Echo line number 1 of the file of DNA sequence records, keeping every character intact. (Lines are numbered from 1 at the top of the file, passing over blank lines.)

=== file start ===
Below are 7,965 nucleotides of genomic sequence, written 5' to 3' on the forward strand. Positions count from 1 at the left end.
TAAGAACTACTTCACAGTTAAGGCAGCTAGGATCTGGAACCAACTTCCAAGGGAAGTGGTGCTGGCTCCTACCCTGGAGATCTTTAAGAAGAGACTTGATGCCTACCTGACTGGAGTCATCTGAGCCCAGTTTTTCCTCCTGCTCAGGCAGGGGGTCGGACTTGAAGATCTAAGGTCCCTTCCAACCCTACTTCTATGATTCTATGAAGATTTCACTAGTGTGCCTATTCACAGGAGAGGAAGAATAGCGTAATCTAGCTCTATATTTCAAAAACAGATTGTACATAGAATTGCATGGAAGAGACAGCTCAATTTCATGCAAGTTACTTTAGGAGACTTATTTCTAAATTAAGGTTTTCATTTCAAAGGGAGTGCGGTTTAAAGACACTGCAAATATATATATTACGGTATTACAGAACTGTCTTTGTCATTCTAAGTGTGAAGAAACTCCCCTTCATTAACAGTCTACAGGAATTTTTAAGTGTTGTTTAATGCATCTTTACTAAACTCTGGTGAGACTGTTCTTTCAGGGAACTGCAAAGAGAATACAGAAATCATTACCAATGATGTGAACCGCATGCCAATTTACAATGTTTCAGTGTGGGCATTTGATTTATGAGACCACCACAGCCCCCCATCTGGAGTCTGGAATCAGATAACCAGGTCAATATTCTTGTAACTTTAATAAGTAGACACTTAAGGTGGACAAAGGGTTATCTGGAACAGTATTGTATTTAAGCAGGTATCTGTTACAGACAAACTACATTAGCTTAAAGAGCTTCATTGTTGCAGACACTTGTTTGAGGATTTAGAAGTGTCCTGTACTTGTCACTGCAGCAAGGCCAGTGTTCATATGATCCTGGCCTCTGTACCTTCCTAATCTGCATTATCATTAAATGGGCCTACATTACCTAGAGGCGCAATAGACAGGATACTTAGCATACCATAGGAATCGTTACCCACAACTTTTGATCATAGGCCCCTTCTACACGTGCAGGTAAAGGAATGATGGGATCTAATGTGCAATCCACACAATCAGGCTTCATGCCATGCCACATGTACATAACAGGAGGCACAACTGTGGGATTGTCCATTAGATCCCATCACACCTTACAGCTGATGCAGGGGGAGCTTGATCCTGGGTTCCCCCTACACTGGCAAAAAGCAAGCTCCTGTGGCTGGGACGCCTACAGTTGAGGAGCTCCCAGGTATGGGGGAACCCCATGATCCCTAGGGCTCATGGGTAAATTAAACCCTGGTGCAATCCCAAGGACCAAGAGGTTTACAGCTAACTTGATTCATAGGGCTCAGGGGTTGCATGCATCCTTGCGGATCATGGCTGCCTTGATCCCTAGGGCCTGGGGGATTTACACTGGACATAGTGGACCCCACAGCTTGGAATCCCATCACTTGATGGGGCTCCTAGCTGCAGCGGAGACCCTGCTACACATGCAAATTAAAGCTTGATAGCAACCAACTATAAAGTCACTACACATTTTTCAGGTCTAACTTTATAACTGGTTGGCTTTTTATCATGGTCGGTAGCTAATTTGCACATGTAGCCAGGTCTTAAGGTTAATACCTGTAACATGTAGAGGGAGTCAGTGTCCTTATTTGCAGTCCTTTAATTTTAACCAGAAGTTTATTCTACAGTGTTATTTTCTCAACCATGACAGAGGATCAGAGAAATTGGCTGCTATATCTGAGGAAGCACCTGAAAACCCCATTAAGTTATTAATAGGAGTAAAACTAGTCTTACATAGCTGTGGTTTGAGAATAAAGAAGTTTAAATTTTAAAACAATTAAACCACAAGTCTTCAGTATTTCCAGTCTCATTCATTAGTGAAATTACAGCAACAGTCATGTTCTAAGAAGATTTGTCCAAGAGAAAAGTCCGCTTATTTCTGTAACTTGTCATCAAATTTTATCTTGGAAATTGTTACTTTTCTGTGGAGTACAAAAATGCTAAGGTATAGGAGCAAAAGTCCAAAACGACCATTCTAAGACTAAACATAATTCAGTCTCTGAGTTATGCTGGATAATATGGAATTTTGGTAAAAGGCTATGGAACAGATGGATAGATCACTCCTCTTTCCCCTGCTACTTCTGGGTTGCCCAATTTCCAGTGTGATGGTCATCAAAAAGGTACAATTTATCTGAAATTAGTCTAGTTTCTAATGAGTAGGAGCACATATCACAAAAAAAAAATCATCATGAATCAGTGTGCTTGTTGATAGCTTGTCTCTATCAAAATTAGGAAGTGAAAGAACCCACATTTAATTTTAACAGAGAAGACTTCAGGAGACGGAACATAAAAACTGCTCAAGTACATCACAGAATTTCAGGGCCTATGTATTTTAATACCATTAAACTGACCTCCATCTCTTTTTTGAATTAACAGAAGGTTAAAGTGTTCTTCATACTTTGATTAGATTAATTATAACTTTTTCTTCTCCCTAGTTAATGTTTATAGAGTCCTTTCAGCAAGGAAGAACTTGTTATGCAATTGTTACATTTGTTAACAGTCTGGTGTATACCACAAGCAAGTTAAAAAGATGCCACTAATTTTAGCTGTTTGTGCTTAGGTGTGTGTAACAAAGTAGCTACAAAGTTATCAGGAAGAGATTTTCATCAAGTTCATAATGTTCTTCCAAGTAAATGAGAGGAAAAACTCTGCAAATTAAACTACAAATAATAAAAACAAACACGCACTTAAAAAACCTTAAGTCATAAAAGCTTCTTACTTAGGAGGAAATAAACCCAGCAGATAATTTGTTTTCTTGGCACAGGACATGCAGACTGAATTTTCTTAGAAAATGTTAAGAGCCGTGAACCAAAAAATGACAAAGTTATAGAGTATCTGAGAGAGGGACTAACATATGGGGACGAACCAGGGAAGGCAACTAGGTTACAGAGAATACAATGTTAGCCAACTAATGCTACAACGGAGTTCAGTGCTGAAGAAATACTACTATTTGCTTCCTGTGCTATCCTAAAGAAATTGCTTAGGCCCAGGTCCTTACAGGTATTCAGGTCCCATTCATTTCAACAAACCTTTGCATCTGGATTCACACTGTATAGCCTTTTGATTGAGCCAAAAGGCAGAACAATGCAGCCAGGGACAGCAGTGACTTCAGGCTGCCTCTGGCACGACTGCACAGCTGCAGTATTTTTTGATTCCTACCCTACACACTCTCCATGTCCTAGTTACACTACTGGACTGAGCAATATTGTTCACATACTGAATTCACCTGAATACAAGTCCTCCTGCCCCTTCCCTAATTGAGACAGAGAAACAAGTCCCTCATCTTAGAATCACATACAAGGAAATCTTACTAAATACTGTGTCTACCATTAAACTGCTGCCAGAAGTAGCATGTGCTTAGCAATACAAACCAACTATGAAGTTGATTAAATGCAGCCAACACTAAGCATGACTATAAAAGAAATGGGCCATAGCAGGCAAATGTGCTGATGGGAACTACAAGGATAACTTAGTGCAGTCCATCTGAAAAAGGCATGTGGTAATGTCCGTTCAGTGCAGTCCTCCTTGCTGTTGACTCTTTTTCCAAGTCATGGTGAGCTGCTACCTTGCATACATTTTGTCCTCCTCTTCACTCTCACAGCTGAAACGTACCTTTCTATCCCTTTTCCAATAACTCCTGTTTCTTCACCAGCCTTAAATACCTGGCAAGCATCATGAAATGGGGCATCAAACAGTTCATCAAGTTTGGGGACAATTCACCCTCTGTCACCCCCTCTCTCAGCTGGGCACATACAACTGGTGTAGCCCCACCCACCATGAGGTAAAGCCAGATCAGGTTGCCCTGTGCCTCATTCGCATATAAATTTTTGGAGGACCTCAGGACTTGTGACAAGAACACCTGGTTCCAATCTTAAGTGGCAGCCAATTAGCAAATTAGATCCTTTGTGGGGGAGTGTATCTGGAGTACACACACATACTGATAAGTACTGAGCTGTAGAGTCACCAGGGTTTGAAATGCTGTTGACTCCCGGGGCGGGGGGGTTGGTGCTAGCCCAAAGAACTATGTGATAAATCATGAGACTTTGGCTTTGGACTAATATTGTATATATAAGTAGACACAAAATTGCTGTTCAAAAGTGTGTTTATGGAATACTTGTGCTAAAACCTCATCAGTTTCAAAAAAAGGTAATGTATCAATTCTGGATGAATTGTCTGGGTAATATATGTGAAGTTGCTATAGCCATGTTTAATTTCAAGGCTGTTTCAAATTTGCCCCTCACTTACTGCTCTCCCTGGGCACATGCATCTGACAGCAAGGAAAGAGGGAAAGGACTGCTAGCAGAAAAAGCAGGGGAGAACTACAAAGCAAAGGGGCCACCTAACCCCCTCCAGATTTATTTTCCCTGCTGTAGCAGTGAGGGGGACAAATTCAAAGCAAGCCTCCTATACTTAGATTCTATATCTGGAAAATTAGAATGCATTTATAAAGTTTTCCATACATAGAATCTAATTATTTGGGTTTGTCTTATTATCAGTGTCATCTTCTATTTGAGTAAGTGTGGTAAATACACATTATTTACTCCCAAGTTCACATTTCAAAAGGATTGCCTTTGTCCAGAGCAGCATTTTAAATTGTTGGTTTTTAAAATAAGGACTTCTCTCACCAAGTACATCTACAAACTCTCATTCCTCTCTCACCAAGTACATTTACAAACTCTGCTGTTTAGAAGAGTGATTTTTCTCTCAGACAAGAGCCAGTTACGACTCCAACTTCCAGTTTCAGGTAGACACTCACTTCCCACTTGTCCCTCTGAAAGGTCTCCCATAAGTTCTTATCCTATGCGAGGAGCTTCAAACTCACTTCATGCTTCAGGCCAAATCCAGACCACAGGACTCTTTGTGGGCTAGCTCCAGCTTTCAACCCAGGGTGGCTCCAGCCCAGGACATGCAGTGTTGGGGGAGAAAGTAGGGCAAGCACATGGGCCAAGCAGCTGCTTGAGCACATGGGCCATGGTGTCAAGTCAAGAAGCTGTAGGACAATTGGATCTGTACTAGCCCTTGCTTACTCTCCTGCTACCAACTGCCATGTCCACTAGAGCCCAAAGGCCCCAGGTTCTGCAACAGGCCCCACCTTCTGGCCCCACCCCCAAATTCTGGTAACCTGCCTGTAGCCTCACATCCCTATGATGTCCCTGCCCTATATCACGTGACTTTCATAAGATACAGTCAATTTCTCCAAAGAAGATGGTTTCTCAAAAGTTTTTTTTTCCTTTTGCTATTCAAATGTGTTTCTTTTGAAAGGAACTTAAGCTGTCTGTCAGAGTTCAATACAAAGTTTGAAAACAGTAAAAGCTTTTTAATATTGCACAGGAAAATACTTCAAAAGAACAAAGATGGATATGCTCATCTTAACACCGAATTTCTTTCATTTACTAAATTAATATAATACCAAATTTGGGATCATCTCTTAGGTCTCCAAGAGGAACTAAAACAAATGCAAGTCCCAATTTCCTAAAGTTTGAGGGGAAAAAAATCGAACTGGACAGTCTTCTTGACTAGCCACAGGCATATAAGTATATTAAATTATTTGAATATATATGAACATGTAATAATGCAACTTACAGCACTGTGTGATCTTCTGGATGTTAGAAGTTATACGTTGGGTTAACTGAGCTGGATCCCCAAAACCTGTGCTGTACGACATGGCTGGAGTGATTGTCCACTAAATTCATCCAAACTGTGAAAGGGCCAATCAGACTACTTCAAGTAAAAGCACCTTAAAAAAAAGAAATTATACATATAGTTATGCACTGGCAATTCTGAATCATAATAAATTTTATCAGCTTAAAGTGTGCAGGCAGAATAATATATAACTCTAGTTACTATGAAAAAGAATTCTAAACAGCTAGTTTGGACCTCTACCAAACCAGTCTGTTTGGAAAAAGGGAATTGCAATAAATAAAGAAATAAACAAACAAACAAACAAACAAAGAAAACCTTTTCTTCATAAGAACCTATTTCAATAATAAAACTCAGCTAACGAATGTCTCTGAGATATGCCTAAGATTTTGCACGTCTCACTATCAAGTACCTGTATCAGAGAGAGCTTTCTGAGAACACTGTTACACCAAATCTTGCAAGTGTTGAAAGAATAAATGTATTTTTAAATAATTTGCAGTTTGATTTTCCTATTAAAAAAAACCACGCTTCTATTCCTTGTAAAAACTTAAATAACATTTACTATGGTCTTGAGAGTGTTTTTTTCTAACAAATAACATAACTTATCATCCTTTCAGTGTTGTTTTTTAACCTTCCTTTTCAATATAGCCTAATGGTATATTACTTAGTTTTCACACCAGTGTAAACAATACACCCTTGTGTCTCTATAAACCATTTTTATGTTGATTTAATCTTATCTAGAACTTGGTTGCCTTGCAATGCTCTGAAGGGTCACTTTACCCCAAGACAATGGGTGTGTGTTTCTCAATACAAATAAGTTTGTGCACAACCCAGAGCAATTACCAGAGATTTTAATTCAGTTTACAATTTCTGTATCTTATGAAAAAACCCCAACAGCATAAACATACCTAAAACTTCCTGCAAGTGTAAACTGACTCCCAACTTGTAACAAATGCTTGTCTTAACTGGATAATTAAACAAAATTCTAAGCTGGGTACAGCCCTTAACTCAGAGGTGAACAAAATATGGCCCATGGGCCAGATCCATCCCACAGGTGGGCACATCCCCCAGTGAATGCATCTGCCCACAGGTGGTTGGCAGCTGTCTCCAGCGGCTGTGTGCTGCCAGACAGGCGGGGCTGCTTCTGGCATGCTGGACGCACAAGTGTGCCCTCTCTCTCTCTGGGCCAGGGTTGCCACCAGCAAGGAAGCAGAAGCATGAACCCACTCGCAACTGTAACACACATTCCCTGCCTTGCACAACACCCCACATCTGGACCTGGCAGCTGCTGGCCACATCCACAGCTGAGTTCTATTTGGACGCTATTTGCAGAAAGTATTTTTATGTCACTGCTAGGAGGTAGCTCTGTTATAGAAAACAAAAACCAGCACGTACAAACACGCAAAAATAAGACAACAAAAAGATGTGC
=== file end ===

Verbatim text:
Below are 7,965 nucleotides of genomic sequence, written 5' to 3' on the forward strand. Positions count from 1 at the left end.